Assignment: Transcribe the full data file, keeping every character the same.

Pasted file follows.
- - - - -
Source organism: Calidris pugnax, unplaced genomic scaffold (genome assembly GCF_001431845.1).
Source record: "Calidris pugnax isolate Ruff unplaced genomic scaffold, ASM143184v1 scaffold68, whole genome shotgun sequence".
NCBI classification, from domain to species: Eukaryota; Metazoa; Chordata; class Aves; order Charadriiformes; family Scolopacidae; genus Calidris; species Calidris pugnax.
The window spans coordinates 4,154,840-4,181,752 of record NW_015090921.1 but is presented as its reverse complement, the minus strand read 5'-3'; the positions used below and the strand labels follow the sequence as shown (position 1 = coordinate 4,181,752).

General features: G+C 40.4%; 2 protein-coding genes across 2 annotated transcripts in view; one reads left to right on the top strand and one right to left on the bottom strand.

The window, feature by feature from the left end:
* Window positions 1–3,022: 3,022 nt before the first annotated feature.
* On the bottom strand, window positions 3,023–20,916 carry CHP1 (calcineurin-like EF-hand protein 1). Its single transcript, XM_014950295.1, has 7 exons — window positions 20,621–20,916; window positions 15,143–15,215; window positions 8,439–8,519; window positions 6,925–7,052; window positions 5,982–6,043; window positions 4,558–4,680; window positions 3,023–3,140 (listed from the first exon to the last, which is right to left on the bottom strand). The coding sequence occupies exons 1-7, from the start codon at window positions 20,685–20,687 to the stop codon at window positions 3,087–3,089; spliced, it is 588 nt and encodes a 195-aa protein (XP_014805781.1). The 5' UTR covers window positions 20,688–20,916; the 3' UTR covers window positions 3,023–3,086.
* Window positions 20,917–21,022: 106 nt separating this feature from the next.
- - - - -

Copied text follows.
Source organism: Calidris pugnax, unplaced genomic scaffold (genome assembly GCF_001431845.1).
Source record: "Calidris pugnax isolate Ruff unplaced genomic scaffold, ASM143184v1 scaffold68, whole genome shotgun sequence".
NCBI classification, from domain to species: Eukaryota; Metazoa; Chordata; class Aves; order Charadriiformes; family Scolopacidae; genus Calidris; species Calidris pugnax.
The window spans coordinates 4,154,840-4,181,752 of record NW_015090921.1 but is presented as its reverse complement, the minus strand read 5'-3'; the positions used below and the strand labels follow the sequence as shown (position 1 = coordinate 4,181,752).

General features: G+C 40.4%; 2 protein-coding genes across 2 annotated transcripts in view; one reads left to right on the top strand and one right to left on the bottom strand.

The window, feature by feature from the left end:
* Window positions 1–3,022: 3,022 nt before the first annotated feature.
* On the bottom strand, window positions 3,023–20,916 carry CHP1 (calcineurin-like EF-hand protein 1). Its single transcript, XM_014950295.1, has 7 exons — window positions 20,621–20,916; window positions 15,143–15,215; window positions 8,439–8,519; window positions 6,925–7,052; window positions 5,982–6,043; window positions 4,558–4,680; window positions 3,023–3,140 (listed from the first exon to the last, which is right to left on the bottom strand). The coding sequence occupies exons 1-7, from the start codon at window positions 20,685–20,687 to the stop codon at window positions 3,087–3,089; spliced, it is 588 nt and encodes a 195-aa protein (XP_014805781.1). The 5' UTR covers window positions 20,688–20,916; the 3' UTR covers window positions 3,023–3,086.
* Window positions 20,917–21,022: 106 nt separating this feature from the next.